Rum Around the World
When a customer walks into RumBa at the InterContinental Hotel in Boston, it’s pretty clear right away that this place, with its eclectic international collection of nearly 100 rums and selection of rum-based drinks, is something different. Sipping rums ranging from the $8 Westerhall from Grenada to the $120 British Royal Navy Imperial Rum from Jamaica aren’t served just anywhere.
But in a number of cities today, bars that specialize in serving a broad selection of sugar cane spirits — white, gold, dark, aged, spiced, overproof, agricole and Brazilian cachaçha — are appearing and thriving. The emergence of operations including RumBa and the expansion of concepts such as Cuba Libre, which ventured from its hometown of Philadelphia to Atlantic City and Orlando in recent years, is just one of the reasons that premium rum showed significant growth in 2008. The Distilled Spirits Council reports that premium rums grew eight percent at a time when most categories were flat.
It’s a good time to be a fan of premium rums, as more brands from more countries than ever before are widely available in the United States, says Dori Bryant, whose company Polished Palate has been hosting rum events since 2002. Bryant says better rums are gaining interest fast among consumers and the media.
“As consumers have become more aware of the immense versatility and flavor of rums, we continue to customize the types of events we do,” Bryant says. “When I held that first RumFest, there were very few reviewers who paid attention to this category, fewer columnists devoting features in their respective media — and precious few experts focusing on cane-based spirits. Now there are dozens who devote volumes to reviewing and promoting this category of spirit.”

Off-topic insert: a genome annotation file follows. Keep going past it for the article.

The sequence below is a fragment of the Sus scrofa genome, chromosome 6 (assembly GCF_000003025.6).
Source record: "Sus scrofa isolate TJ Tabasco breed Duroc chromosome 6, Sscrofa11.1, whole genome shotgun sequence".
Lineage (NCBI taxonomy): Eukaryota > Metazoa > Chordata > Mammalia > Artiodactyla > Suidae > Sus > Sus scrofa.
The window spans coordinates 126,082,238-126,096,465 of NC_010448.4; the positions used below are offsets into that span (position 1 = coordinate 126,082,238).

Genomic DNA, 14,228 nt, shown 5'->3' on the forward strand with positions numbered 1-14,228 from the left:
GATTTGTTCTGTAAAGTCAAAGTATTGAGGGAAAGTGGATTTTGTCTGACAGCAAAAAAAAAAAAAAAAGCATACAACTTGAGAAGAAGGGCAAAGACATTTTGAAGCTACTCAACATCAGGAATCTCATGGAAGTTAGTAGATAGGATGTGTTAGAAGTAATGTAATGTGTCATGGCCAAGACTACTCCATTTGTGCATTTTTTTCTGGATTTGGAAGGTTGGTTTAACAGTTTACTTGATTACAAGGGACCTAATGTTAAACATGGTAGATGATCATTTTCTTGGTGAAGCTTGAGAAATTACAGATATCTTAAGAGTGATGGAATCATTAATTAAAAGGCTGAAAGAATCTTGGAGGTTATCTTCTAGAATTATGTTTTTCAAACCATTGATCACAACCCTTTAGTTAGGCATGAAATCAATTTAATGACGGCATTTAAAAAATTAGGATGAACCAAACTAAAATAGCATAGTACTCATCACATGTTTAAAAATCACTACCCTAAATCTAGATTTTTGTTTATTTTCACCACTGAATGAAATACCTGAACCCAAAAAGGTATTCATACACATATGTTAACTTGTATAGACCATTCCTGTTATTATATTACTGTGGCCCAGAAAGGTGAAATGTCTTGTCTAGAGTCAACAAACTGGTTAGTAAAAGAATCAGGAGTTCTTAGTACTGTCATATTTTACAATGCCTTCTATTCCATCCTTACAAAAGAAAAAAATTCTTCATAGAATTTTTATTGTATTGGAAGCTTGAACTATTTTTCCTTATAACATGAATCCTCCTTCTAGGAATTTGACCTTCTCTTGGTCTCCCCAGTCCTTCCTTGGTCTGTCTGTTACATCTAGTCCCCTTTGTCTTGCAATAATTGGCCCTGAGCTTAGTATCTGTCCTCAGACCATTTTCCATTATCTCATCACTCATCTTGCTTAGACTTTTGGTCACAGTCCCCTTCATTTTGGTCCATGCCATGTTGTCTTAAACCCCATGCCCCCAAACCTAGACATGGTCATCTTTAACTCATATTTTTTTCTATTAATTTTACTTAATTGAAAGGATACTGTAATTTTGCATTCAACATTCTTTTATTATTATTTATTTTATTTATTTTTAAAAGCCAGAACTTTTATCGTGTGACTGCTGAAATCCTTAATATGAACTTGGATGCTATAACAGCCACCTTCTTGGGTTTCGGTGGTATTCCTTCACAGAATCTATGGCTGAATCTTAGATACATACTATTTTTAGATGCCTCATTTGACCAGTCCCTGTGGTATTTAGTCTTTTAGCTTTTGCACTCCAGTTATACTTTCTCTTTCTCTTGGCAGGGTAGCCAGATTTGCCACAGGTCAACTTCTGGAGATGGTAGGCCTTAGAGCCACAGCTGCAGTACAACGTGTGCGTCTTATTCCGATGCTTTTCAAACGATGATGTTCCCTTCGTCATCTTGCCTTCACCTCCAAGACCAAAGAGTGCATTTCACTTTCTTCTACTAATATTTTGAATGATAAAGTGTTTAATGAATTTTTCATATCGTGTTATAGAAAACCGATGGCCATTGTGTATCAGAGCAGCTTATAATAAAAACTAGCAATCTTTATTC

The pool of imported rums is growing; Bryant’s events have been attracting entries from Nepal, South Africa, Mauritius, Tanzania, Mexico, Nicaragua, Australia, Panama, Guatemala and other countries.
Rum has always been the most elusive of categories, as the rules in production, distillation and maturation have been freewheeling and developed on the fly over the years. But a basic rule always applies: rum is made from either sugar cane or sugar by-products, generally molasses.
While styles differ regionally, there are a few basic types of rum: light rum, which is usually fresh or lightly aged and filtered, with crystal clear clarity and youthfulness; gold rum, which picks up colors and flavors from the addition of some aged rum or caramel in the blending process; and dark rum, which can develop its color and more intense flavor from both longer oak aging and added caramel. These three are the major rum varieties in terms of consumer sales, but a commonly agreed definition about what constitutes each varies from country to country. Ditto for aging rules and regulations and even ingredient sources; rums may be made in such-and-such a place, but the molasses probably comes from far away.
In style, rums differ mostly due to tradition and history. Those from the Spanish language islands in the northern Caribbean — Cuba, Puerto Rico and the Dominican Republic — are known for dryness, lightness and clean and crisp flavors Cuban rums are embargoed, so the best known examples include Bacardi, Don Q and Barrilito from Puerto Rico and Brugal and Barcelo from the Dominican Republic. Those flavor attributes are the reason these rums work so well in cocktails with fresh juices but can’t really compete with more intensely flavored ingredients.
Varieties from English language islands including Barbados and Jamaica tend to be darker and richer with a more intense molasses quality, although light rums are also made here; Myers’s, Mount Gay, Appleton, Gosling’s and Cruzan are the best known. That makes these spirits, heavier in flavor or body, and thus, good candidates for drinks made with more complex ingredients.